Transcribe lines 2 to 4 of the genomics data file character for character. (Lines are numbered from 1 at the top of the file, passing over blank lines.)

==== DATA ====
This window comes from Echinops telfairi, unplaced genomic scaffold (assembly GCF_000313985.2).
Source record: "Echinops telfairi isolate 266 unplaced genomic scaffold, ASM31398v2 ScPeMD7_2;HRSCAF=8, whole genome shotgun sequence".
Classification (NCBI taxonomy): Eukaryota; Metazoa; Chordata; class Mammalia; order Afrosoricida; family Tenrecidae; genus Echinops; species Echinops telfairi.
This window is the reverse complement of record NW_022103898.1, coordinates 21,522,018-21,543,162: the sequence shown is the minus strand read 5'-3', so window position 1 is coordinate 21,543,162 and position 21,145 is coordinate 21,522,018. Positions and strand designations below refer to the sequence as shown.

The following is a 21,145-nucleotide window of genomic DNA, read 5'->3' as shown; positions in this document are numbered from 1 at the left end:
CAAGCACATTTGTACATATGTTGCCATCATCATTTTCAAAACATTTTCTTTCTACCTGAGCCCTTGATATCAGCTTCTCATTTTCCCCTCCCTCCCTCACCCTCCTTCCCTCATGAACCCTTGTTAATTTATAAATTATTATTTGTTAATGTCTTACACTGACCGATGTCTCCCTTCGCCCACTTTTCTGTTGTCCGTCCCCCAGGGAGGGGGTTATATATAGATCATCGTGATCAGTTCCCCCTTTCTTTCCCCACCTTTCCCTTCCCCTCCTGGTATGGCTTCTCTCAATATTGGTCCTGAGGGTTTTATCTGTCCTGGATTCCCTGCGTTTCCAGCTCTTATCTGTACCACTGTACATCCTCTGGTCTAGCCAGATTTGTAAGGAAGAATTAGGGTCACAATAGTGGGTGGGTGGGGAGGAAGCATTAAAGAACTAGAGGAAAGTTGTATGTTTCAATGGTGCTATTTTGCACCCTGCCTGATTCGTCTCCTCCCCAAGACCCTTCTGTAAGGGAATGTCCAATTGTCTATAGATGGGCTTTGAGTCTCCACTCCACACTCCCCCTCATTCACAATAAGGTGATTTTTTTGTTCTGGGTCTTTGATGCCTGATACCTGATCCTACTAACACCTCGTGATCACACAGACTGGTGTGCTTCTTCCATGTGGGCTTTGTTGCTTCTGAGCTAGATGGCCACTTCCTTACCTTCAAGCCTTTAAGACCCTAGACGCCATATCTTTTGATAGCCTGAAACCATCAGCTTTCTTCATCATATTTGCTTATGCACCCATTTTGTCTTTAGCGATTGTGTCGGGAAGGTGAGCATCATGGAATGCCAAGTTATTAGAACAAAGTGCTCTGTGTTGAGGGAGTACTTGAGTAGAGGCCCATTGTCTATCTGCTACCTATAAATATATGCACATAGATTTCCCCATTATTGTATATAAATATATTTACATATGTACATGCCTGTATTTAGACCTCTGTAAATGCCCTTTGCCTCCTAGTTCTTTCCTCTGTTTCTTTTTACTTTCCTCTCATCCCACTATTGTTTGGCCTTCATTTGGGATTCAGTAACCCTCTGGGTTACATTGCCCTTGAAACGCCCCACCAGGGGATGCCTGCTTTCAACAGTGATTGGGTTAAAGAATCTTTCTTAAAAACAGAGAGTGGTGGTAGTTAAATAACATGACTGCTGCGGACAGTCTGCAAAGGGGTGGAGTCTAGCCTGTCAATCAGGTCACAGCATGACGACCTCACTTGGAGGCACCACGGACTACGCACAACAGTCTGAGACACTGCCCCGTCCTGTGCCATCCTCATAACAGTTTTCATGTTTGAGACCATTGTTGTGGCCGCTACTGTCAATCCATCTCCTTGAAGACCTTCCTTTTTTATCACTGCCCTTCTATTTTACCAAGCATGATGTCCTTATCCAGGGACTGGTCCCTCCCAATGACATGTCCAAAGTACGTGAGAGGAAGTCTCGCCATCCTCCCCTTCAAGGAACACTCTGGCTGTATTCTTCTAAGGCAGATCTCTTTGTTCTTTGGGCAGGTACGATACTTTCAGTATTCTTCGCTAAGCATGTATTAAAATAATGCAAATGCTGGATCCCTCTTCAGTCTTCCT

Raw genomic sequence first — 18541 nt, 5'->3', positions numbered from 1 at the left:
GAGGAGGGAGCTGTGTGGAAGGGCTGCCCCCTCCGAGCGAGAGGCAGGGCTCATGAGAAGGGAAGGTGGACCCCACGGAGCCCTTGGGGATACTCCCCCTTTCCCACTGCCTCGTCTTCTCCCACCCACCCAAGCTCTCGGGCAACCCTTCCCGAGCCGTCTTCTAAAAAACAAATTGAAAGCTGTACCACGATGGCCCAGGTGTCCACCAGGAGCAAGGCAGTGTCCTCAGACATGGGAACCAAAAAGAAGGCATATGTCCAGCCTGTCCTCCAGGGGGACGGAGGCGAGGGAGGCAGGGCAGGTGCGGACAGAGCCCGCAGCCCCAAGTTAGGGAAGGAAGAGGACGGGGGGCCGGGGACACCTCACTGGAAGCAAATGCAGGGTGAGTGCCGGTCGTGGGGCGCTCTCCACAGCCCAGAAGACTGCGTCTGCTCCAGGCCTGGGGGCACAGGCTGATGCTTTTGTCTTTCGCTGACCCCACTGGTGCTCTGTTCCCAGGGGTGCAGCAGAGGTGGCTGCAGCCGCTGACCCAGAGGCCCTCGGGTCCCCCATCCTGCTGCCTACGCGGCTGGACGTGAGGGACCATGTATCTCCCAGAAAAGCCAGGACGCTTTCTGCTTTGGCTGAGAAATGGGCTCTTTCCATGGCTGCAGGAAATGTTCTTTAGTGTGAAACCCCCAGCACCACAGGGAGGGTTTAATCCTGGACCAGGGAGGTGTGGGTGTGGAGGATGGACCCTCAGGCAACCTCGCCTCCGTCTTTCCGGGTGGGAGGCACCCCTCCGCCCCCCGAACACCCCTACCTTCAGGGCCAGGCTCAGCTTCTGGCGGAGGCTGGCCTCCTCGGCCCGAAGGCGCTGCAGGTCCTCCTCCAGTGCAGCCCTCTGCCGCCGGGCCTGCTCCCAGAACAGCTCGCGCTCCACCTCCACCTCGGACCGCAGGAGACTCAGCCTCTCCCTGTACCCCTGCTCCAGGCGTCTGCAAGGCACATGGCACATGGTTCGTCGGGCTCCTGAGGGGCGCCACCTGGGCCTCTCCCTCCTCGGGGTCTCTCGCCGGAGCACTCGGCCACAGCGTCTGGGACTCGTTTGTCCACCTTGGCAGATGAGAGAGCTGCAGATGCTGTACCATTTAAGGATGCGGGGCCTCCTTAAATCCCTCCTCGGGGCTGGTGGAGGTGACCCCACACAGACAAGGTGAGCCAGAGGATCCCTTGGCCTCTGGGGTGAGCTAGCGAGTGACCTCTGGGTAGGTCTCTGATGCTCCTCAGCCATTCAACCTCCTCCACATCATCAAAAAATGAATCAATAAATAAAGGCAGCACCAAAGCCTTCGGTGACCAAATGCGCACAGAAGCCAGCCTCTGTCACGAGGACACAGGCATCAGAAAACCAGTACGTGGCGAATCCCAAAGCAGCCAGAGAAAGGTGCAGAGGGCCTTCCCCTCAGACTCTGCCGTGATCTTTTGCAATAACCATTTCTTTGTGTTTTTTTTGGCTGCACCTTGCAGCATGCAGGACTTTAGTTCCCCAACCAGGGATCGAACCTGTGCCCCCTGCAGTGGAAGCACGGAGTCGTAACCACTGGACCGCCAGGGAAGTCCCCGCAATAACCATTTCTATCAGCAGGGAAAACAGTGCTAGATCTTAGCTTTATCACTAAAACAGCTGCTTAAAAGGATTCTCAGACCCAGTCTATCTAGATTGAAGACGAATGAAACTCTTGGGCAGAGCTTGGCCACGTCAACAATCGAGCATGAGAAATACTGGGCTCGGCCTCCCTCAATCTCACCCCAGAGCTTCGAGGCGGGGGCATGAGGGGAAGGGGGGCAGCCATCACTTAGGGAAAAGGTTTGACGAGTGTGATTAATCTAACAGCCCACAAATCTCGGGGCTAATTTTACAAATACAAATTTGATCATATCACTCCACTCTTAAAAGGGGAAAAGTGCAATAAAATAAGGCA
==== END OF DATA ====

Source record: "Echinops telfairi isolate 266 unplaced genomic scaffold, ASM31398v2 ScPeMD7_2;HRSCAF=8, whole genome shotgun sequence".
Classification (NCBI taxonomy): Eukaryota; Metazoa; Chordata; class Mammalia; order Afrosoricida; family Tenrecidae; genus Echinops; species Echinops telfairi.
This window is the reverse complement of record NW_022103898.1, coordinates 21,522,018-21,543,162: the sequence shown is the minus strand read 5'-3', so window position 1 is coordinate 21,543,162 and position 21,145 is coordinate 21,522,018. Positions and strand designations below refer to the sequence as shown.